One of the last surviving Nazi war criminals has died, aged 95.
Reinhold Hanning served as a guard at Auschwitz, and bore witness to countless atrocities at the infamous death camp. He has been accused of overseeing the selection process to determine whether new arrivals were sent to the gas chambers.
After being wounded in battle, he was sent to Auschwitz and was kept there despite repeated requests to leave.
Hanning was convicted of 170,000 counts of accessory to murder last year. During his trial, he told the court in Detmold "I'm ashamed that I knowingly let injustice happen and did nothing to oppose it.
"I deeply regret having been part of a criminal organisation that is responsible for the death of many innocent people, for the destruction of countless families, for misery, torment and suffering on the side of the victims and their relatives.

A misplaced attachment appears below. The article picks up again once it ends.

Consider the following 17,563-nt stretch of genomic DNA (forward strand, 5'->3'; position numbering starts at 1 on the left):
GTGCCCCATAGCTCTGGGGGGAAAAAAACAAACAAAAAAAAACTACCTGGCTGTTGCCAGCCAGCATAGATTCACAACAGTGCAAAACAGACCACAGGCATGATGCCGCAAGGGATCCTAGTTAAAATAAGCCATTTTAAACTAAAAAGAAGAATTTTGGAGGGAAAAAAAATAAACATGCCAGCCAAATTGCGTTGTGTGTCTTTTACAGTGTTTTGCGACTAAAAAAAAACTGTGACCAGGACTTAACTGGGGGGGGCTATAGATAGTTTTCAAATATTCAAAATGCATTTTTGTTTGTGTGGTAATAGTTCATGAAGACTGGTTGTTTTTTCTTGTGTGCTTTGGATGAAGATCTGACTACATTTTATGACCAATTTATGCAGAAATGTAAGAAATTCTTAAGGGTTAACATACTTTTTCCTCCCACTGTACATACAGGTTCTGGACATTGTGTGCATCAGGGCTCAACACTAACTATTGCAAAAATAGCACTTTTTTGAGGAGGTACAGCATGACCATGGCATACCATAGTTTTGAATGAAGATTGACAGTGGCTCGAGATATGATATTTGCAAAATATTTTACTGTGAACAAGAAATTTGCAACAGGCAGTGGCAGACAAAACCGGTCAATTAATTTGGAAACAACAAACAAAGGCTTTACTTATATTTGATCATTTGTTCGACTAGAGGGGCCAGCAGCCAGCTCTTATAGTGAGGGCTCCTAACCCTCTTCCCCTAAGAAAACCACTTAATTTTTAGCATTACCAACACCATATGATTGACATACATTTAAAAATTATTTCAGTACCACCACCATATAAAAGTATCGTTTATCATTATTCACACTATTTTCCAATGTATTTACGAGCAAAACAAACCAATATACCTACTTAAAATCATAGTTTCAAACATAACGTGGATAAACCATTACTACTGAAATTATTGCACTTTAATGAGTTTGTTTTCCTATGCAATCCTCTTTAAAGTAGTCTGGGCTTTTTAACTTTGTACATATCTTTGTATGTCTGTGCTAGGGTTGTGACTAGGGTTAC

"People were shot, gassed and burned. I could see how corpses were taken back and forth or moved out.
"I could smell burning bodies; I knew corpses were being burned."
During his trial, Auschwitz survivor and co-plaintiff Leon Schwarzbaum told The Independent: "I accept his apology, but I can't forgive him."
Only a handful of Nazi criminals remain alive, and they remain the subject of international headlines and controversy. One of the most high-profile, the so-called 'Accountant of Auschwitz' Oskar Groening, was sentenced to four years in prison in 2015.